We both attached a lot of importance to the role of intuition in the painting process, especially with regard to composition, though our methods of enabling it to operate (as usual!) differed. It’s the abstract substructure of relating elements in any strong painting in any style, which captivates the viewer’s subconscious.
This isn’t surprising when one of the earliest tasks we have when we are born is to decode the visual patterns we are confronted with. This is surely what Clive Bell meant by his (much criticised) term ‘Significant Form’ all those years ago. But be that as it may, an over self-conscious approach to this substructure is liable to produce a contrived composition and my means of ensuring that a proportion of the elements arrive of their own accord – i.e. via the eye rather than the intellect, is to paint ‘by the seat of my pants’ – and then walk away. This enables the conscious mind to catch up with what’s going on before it accidentally destroys essential elements with the wrong kind of ‘logic’.
I’m sure that very many painters operate in this way, though it’s been said of even as well known an artist as Augustus John that he ‘buried a lot of good paintings under bad ones’ – and this in spite of his own comment; ‘Unhappy he who continues to flog the horse whose spirit has already been released!’ (Horizon Vol. V, No.26). Ken, especially in his spontaneous gestural abstracts of the 1970s, allowed intuition full reign, and even in his figurative work would quite often observe and then paint from memory in order to prevent his sight from interfering with his vision and allow these formal elements to coalesce.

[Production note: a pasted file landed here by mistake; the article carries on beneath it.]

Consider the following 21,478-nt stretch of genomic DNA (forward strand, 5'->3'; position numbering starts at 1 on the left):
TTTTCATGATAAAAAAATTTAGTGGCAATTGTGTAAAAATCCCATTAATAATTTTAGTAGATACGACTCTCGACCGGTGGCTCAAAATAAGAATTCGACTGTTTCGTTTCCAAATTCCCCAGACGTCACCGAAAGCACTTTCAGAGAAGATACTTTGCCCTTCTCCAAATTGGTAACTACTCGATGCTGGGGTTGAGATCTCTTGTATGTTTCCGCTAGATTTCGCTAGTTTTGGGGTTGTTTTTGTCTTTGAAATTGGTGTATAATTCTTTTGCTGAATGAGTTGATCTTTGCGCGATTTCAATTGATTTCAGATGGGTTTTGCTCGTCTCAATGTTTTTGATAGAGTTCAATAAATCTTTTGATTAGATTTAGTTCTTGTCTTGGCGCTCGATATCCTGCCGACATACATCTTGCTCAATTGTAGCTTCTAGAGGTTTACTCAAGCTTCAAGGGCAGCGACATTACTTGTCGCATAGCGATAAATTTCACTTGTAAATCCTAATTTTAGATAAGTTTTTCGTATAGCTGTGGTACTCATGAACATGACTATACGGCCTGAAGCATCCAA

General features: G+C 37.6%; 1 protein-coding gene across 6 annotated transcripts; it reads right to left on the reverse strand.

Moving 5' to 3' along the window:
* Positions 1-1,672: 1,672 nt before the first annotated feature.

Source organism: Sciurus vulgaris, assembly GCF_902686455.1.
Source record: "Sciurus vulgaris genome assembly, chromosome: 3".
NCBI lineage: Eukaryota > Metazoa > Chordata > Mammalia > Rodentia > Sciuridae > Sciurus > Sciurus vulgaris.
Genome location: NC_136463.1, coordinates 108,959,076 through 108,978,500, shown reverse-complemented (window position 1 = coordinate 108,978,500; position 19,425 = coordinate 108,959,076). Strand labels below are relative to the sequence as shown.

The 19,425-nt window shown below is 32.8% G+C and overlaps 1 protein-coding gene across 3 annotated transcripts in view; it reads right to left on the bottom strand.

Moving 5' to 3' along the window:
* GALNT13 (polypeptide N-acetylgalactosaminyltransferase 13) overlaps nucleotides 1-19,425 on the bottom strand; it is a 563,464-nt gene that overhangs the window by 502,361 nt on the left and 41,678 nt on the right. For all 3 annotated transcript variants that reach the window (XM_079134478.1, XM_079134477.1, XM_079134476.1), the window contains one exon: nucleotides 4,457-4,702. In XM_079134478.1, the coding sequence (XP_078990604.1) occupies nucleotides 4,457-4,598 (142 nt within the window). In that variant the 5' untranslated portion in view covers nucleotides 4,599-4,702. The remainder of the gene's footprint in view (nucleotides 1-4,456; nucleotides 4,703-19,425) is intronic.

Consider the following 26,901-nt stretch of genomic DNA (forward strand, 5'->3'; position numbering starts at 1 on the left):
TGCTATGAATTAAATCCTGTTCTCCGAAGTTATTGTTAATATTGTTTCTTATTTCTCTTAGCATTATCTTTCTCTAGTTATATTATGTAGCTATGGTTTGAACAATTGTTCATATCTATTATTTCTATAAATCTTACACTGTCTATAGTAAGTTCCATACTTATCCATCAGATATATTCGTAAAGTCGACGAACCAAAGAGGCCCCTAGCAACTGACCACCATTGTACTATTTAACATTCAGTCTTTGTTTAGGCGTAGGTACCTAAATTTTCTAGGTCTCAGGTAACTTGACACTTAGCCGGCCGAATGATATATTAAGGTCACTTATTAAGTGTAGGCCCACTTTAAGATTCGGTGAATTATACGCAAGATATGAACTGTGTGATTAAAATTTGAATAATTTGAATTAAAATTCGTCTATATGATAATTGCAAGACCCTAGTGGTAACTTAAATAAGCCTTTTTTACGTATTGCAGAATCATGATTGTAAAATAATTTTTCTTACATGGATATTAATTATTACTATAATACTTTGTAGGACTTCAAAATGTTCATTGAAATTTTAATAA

Quite early in our friendship, when I gave him a book on Richard Diebenkorn for his birthday, I was rather taken aback by the length and effusiveness of his thanks. I got the feeling that he hadn’t known many male kindred spirits in his life. Once over lunch and probably in an expansive mood, he told his wife that I was the best friend he’d ever had. Well, I doubt that – Ken had a long and colourful life and friends going way back with whom he’d kept in touch, but I was pleased to be so highly thought of.
In the mid 90s I moved to Altrincham, but this did nothing to dilute our friendship – and the increased wall-space gave my wife Anne and me the opportunity to buy several of his larger paintings. He was an indefatigable letter writer and I received a steady stream of correspondence – I have a tin-trunk full – resulting both from my no longer being in Didsbury and the habit he developed about this time of wintering abroad. During the summer, however, we still had plenty of opportunities to meet up.